The Nature of the Book
Since the invention of printing around 1450, printed materials have become such accepted media for the transmission of information and knowledge that they are taken for granted. The primary characteristics of print, such as mass reproduction, fixity, and uniformity of contents, have been ascribed to the print revolution. For example, the historian Elizabeth Eisenstein argues in The Printing Press as an Agent of Change: Communications and Cultural Transformations in Early Modern Europe (1979) for a new mentality that print culture created as seen in printing’s role in shaping the Renaissance, the Reformation, and the Scientific Revolution.
In The Nature of the Book: Print and Knowledge in the Making, Adrian Johns tests some of these arguments about the new characteristics of print. His method is to delve into the creation of print culture, primarily in London from the sixteenth to the eighteenth century. He examines the complete world of the book that encompassed authors, printers, booksellers, and readers. His purpose is to investigate how the characteristics that are ascribed to printing, especially stability and credibility, came into being. His work demonstrates that trust in the knowledge that printed material conveyed was difficult to achieve. This credibility was especially significant when it coincided with the transmission of scientific knowledge. In contrast to Eisenstein’s thesis, his research reveals that for at least three centuries after the invention of printing, the credibility of printed books and other materials was extremely fragile. The Nature of the Book examines how mechanisms were devised to achieve the primary features of fixity and credibility that are primary features upon which print culture depends.
Johns first studies the interlinking “domains” where books were printed, sold, read and discussed. Stationers, the primary agents in producing and selling books, were engaged to overlapping degrees in printing, selling, publishing, and editing. Although an author might endeavor to interact with the stationer, in practical terms a book was published under the stationer’s name, and the stationer held the rights to the “copy.” Authorship was secondary, and an author had little control over editorial changes and care in proofing a text. For the reader, issues about trust in printed works focused on stationers, encompassing printers and booksellers.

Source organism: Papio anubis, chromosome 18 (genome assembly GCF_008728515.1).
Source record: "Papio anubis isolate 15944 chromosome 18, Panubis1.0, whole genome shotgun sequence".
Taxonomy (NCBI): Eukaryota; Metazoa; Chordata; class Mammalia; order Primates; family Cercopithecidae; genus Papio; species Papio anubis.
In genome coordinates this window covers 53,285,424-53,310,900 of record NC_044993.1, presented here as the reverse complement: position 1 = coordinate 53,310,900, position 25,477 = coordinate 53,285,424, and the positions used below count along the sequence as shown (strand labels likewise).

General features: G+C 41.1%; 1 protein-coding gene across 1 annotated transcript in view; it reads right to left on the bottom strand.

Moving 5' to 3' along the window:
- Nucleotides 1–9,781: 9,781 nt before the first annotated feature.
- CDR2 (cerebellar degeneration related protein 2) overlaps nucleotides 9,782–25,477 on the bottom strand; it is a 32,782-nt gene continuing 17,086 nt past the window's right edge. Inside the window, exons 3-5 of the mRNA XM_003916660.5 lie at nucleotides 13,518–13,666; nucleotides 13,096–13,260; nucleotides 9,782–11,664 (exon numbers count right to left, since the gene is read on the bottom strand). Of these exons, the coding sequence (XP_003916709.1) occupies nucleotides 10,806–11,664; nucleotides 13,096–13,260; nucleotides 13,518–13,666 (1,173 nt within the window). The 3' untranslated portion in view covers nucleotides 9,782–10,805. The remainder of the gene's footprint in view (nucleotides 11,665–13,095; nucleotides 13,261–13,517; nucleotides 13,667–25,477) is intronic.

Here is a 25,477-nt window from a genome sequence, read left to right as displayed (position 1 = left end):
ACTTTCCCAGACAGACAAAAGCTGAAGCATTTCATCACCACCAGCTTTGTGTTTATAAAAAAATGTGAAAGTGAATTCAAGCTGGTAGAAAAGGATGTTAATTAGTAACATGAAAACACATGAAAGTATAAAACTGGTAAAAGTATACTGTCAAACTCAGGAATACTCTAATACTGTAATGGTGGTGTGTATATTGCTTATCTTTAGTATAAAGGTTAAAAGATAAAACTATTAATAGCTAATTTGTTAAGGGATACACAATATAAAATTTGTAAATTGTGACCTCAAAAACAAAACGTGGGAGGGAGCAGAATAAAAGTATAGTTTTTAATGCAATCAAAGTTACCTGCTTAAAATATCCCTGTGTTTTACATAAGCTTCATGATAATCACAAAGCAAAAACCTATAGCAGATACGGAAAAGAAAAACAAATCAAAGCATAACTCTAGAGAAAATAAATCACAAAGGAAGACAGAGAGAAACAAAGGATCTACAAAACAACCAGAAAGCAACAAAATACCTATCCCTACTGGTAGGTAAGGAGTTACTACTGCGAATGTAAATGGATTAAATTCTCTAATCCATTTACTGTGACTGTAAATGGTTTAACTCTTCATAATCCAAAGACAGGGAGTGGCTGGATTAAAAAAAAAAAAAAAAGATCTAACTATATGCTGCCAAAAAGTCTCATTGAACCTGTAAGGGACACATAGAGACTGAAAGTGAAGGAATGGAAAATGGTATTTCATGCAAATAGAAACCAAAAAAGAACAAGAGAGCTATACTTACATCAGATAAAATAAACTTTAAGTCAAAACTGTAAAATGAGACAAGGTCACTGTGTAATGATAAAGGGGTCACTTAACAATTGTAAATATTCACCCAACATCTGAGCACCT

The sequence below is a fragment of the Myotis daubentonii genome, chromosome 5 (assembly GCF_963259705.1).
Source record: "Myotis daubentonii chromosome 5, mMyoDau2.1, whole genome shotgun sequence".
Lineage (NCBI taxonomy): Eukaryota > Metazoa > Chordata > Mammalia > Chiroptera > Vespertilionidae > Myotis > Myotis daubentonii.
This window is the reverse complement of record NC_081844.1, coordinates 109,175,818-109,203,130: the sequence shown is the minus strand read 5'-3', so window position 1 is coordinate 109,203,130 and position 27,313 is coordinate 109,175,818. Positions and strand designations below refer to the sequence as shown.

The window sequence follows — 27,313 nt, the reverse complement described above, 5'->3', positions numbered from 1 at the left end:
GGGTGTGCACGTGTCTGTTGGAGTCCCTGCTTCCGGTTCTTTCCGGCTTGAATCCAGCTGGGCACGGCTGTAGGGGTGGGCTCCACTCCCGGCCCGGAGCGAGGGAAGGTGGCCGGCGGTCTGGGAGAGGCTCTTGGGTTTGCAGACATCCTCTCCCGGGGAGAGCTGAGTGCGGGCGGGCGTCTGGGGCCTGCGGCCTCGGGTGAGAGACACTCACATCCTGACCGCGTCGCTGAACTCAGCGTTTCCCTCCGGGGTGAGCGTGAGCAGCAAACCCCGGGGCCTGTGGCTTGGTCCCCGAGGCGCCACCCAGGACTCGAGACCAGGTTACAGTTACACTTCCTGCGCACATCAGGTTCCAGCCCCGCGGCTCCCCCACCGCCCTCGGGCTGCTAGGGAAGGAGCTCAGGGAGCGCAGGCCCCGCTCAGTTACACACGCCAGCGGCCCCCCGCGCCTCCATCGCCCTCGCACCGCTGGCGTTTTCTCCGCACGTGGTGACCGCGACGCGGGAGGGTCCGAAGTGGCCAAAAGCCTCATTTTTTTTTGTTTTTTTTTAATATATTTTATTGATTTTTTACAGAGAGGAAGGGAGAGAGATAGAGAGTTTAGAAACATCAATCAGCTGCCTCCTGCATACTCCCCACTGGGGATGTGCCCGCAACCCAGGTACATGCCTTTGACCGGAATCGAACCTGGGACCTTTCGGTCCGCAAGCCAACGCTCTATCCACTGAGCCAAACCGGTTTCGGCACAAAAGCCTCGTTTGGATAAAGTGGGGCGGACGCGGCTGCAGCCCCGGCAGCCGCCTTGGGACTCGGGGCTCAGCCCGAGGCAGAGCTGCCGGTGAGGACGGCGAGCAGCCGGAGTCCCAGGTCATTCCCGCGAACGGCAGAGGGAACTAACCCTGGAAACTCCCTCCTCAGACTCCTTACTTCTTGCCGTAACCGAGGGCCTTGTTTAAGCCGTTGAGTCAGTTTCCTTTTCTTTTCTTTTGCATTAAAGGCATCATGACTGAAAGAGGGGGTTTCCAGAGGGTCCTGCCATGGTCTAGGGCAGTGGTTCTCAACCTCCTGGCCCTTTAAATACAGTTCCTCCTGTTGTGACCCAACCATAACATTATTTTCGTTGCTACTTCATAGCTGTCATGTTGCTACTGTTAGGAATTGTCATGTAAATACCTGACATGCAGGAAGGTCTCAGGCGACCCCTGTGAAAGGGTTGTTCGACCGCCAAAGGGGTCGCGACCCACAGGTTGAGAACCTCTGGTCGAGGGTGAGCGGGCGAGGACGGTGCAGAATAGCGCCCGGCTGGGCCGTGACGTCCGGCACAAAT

Piracy also contributed to the unstable credibility of printed works. Johns points out that while printing history has regarded piracy as a peripheral problem based on isolated individual cases, in fact piracy, including unauthorized editions and abridgments, permeated the printed book trade in London and by extension throughout provincial centers in Great Britain. Johns demonstrates that piracy was a phenomenon that went beyond legal definitions into “the far more amorphous territory of civility.” For almost any printed work in early modern England, it was difficult to assign credit or blame. Thus, the literary contents of a printed book carried no automatic assumption of authenticity or credibility.
The remaining chapters look at ways that the literary and scientific community addressed the problems of fixity and credibility in printed books and materials. In doing so from around 1500 to 1800, they managed to invest printed materials with the authority that has come to be assumed about the medium of print.
Because their very livelihood depended on the credibility of their products, the Stationers’ Company provided the primary impetus for achieving trust in printed publications in early modern England. Their activities were conducted in a veritable castle known as Stationers’ Hall in London. Johns’s discussion “breaches the walls of this institution” to reveal how the Stationers’ Company created representations of themselves and the printed materials that they produced as trustworthy. They maintained an internal order through their register, which recorded individual stationers’ rights to hold “copy” for a particular work. Disputes arising about these matters were settled in the stationers’ court. Stationers also promoted trust by cultivating the aura of propriety in their business dealings and by reinforcing their corporate character with ceremonial displays.
Two other mechanisms for achieving credibility in printed works brought printing and the Stationers’ Company into the political arena. Licensing, which had overtones of censorship, was used through the politically tumultuous seventeenth century; it ended in 1695. Royal privileges were granted to individuals. Even more than licensing, which arose...
(The entire section is 1919 words.)